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BT Sport: Pushing to be first

Sunday’s IBC 10:00-11:00 Keynote is guaranteed to make headlines way beyond the Forum. Delia Bushell, BT TV and BT Sport’s MD is the star speaker, and such is the interest in BT’s pay-TV plans, not least its determination to highlight Ultra HD in some of its offering, that a full house is guaranteed.

BT has made some spectacular headlines these past few weeks. First up, of course, is its increasingly determined battle with Sky for exclusive TV sports rights. Paying £7.6 million per match for its England Premier League coverage, plus the costs of covering the event (whether in HD or UHD) and the commensurate commentary and other ancillary costs is not for the faint-hearted! BT Sport already controls coverage of the Champions League and Europa League action for at least the next three seasons.

Then BT itself offered up a massive £12.5 billion to buy back into cellular and acquire the EE operation (and the UK’s biggest cellular player), and permitting it to capture wireless loyalty – and deliver content to handhelds and tablets. All of its rivals have grumbled about market domination and the hold that BT has over its ‘Openreach’ division.

And as if the soccer deals were not enough, earlier this year BT moved even more cheekily onto Sky’s turf by signing a seven-year deal with ESPN to show the US broadcaster’s content on BT Sport. The deal sees BT Sport gain access to 5,000 hours of ESPN programming per year, including some very tempting sports content and even documentary shows.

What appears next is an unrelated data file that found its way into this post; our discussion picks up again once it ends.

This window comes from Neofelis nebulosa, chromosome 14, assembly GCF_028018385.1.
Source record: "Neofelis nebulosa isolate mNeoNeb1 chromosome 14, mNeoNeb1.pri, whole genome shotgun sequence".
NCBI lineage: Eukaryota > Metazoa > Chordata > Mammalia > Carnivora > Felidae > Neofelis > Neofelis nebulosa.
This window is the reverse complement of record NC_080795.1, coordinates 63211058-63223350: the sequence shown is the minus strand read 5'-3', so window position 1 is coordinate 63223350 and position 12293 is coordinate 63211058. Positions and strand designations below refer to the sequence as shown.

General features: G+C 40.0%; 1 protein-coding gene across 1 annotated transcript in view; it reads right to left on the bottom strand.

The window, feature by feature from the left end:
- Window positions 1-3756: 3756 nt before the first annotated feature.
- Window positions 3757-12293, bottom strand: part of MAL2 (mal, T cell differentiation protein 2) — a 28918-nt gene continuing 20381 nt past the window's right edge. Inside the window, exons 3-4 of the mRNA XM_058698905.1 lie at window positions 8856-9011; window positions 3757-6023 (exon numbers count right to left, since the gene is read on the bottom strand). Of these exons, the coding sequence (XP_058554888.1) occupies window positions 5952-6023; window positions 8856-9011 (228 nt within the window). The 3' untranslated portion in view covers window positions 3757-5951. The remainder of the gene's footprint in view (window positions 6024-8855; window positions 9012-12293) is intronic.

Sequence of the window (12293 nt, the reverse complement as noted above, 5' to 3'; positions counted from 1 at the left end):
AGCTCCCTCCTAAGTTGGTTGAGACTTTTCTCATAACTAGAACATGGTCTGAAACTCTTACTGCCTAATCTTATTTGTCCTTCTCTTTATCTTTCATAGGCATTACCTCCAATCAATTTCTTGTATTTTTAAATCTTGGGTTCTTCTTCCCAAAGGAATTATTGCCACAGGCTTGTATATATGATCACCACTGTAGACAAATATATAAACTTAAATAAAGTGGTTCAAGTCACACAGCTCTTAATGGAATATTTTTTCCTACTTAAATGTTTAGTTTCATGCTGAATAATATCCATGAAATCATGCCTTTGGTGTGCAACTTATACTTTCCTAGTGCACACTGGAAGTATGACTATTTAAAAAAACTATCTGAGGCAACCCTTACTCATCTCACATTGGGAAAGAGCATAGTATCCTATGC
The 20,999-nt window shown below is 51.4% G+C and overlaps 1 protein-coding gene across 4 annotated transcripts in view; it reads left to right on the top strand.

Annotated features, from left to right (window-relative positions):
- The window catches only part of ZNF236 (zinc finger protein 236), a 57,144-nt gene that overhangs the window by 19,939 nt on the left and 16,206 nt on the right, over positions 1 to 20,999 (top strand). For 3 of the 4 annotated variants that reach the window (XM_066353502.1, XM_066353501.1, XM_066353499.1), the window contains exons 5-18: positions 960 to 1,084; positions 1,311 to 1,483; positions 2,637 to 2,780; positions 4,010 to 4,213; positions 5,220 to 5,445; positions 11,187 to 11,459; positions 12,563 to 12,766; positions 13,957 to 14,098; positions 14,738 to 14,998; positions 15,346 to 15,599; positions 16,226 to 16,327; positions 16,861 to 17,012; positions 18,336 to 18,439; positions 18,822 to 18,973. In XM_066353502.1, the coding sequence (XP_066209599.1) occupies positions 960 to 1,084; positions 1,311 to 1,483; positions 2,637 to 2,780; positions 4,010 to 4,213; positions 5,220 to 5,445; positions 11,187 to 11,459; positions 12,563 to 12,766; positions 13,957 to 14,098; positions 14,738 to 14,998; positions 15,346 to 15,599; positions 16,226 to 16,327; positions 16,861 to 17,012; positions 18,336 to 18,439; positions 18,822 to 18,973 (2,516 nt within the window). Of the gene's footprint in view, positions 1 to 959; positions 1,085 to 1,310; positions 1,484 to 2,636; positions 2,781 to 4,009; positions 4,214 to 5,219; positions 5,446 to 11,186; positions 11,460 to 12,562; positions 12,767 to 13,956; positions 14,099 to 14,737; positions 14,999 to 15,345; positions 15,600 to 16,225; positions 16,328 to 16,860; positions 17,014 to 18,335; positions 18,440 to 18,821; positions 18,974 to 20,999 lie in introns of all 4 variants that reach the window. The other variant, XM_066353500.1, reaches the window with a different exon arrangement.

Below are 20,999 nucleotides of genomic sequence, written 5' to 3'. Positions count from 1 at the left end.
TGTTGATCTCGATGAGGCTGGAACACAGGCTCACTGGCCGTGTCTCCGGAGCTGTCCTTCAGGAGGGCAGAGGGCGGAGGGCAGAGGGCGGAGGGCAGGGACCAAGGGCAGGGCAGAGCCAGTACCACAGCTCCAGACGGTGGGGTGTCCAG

There was worse to come in the form of BT TV’s agreement in June to bring the extremely popular AMC channel to its YouView platform about now. AMC is the home of massively popular shows such as The Walking Dead, Breaking Bad and the critically successful Mad Men. Not all of these shows will appear just yet, but BT/AMC will bring over its Fear the Walking Dead spin-off, and is promising plenty more original content to come. Moreover, this sort of high-profile material once went – almost automatically – onto one or the other Sky channels.

BT TV and BT Sport are themselves changing the British broadcasting paradigm. Not that they have the field totally to themselves. Sky is a seasoned player which has seen off plenty of challengers over the years. And then there are the likes of Netflix, Amazon Prime and any number of other challengers seeking viewer loyalty and disrupting the traditional pay-TV models.

In other words there’s plenty for Bushell to talk about! BT is by any measure beginning to look very much like a ‘full service’ 21st Century telco, operating at multiple levels, capturing and creating content, beginning to produce its own programming especially where sport is concerned. Bushell’s focus is very much on TV and how the broadcasting pay-TV model fits within its overall business plan.